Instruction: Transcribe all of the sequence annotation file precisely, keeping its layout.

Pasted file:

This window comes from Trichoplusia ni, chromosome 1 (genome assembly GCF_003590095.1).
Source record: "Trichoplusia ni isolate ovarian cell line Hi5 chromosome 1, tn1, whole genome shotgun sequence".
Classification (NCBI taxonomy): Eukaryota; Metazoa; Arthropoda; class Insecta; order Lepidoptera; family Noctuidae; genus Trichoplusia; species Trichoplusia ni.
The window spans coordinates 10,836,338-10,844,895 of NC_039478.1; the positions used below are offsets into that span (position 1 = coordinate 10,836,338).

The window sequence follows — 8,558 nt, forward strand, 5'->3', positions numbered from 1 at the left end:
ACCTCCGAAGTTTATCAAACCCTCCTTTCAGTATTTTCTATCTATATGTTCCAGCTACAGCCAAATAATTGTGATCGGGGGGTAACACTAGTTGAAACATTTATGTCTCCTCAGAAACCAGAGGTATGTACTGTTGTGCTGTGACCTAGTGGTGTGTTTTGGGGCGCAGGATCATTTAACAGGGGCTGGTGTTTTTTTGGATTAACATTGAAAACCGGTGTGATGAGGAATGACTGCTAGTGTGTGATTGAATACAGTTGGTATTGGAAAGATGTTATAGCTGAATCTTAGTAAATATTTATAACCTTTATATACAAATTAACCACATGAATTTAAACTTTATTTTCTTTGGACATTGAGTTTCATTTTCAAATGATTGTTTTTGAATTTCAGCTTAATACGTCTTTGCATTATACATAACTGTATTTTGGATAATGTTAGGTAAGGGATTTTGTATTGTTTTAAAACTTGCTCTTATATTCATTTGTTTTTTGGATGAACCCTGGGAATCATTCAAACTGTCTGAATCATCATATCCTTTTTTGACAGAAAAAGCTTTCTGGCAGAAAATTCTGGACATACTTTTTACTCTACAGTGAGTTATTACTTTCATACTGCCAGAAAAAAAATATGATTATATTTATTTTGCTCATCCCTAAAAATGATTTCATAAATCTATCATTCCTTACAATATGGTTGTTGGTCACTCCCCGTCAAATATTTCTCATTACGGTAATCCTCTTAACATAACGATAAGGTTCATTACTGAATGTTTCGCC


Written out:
This window comes from Trichoplusia ni, chromosome 1 (genome assembly GCF_003590095.1).
Source record: "Trichoplusia ni isolate ovarian cell line Hi5 chromosome 1, tn1, whole genome shotgun sequence".
Classification (NCBI taxonomy): Eukaryota; Metazoa; Arthropoda; class Insecta; order Lepidoptera; family Noctuidae; genus Trichoplusia; species Trichoplusia ni.
The window spans coordinates 10,836,338-10,844,895 of NC_039478.1; the positions used below are offsets into that span (position 1 = coordinate 10,836,338).

The window sequence follows — 8,558 nt, forward strand, 5'->3', positions numbered from 1 at the left end:
ACCTCCGAAGTTTATCAAACCCTCCTTTCAGTATTTTCTATCTATATGTTCCAGCTACAGCCAAATAATTGTGATCGGGGGGTAACACTAGTTGAAACATTTATGTCTCCTCAGAAACCAGAGGTATGTACTGTTGTGCTGTGACCTAGTGGTGTGTTTTGGGGCGCAGGATCATTTAACAGGGGCTGGTGTTTTTTTGGATTAACATTGAAAACCGGTGTGATGAGGAATGACTGCTAGTGTGTGATTGAATACAGTTGGTATTGGAAAGATGTTATAGCTGAATCTTAGTAAATATTTATAACCTTTATATACAAATTAACCACATGAATTTAAACTTTATTTTCTTTGGACATTGAGTTTCATTTTCAAATGATTGTTTTTGAATTTCAGCTTAATACGTCTTTGCATTATACATAACTGTATTTTGGATAATGTTAGGTAAGGGATTTTGTATTGTTTTAAAACTTGCTCTTATATTCATTTGTTTTTTGGATGAACCCTGGGAATCATTCAAACTGTCTGAATCATCATATCCTTTTTTGACAGAAAAAGCTTTCTGGCAGAAAATTCTGGACATACTTTTTACTCTACAGTGAGTTATTACTTTCATACTGCCAGAAAAAAAATATGATTATATTTATTTTGCTCATCCCTAAAAATGATTTCATAAATCTATCATTCCTTACAATATGGTTGTTGGTCACTCCCCGTCAAATATTTCTCATTACGGTAATCCTCTTAACATAACGATAAGGTTCATTACTGAATGTTTCGCC